More Abri regional commands to handle unrest
INDONESIA IN TRANSITION
The armed forces will increase its territorial commands from 10 to 17 across the provinces, prompted by rising ethnic and religious clashes.
THE Indonesian armed forces (Abri) plans to increase its military commands from 10 to 17 to meet rising unrest in the outlying provinces.
The Antara national news agency yesterday quoted army chief Subagyo Hadisiswoyo as saying that the restructuring of the territorial commands that stretch across the 27 provinces in the vast archipelago could be completed by 2006.
General Subagyo made the announcement at the inauguration of the Pattimura command in the eastern province of Maluku, the first of the seven additional areas of military operations Abri hopes to establish.
The territorial commands provide a control structure right down to village level, backed by supporting units.
This gives a framework for nationwide command in the event of external conflict, local community linkages for internal security and an intelligence network for political control.
Analysts said the latest move was guided more by the wave of ethnic and religious clashes to hit Indonesia over the last year, with senior Abri officers worried that if there was no tight control, the country could break up.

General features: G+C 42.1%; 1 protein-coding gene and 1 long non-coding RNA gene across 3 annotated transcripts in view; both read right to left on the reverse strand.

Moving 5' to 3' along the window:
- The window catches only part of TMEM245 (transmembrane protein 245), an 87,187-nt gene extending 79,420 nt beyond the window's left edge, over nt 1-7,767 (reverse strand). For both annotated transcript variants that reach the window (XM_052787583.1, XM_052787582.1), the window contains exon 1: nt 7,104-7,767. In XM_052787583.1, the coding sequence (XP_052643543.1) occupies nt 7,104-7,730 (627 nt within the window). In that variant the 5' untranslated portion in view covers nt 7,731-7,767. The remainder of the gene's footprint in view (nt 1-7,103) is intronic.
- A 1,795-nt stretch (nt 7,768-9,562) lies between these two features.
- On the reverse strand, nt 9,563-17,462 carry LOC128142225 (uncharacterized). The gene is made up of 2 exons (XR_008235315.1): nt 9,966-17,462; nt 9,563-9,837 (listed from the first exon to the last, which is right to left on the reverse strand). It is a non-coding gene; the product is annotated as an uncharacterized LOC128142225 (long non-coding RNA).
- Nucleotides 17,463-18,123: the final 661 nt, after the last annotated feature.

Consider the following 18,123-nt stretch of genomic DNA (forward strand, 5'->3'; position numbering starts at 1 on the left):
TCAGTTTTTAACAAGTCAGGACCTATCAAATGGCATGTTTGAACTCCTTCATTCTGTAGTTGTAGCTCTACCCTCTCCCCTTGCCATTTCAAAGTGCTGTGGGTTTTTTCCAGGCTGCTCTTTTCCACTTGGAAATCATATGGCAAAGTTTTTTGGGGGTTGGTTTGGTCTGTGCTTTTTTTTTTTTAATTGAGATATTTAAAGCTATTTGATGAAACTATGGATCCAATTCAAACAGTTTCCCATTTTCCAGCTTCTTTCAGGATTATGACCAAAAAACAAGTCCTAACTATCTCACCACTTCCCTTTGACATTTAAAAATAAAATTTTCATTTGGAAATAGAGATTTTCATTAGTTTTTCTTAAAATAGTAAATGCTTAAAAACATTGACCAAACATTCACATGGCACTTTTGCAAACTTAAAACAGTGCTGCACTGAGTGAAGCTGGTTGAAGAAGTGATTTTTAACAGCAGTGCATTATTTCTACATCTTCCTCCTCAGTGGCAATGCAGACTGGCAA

They point to the new Pattimura command as one example of how the military can better deploy its 500,000 troops.
Maluku’s capital of Ambon and several islands in that province have been hit by clashes between Muslim and Christian groups that have killed more than 300 people since January.
Up until now, the Trikora military command in the neighbouring province of Irian Jaya oversaw security in the Maluku area. Soldiers also had to be flown in from the Hasanuddin command in South Sulawesi.
Abri says that this resulted in late troop deployments and logistic problems.
A similar rationale is being adopted for the other commands it plans to establish in the outer island provinces – those that have experienced a rash of violence and others the government plans to “break up” to grant more autonomy.
The Straits Times understands that there is likely to be two new commands in Irian Jaya, two in Kalimantan and two in Maluku.
There might also be an additional one in North Sumatra, given problems in the restive province of Aceh.
Insiders said that linked to the upsurge in violence, the increase in area commands was a “defensive mechanism” should the latest attempt at granting greater autonomy collapse.
Others, however, believed that the move was tied to Abri increasing its leverage over a civilian government and bureaucracyspearheaded by modernist Muslim leaders like President B. J. Habibie and members of the Association of Indonesian Muslim Intellectuals (ICMI).
A retired general noted that Abri chief Wiranto’s strategy was aimed at “striking a balance of power with the elite in Jakarta”.
He said that if the plan went through, Abri would continue to play a critical role in influencing the political process right down to grassroots level.
The civilian elite appears to have endorsed the plan but with a political quid pro quo in mind. Indeed, it was one of the baits offered by Dr Habibie and ICMI to get the military to back the incumbent and Golkar in next month’s general election.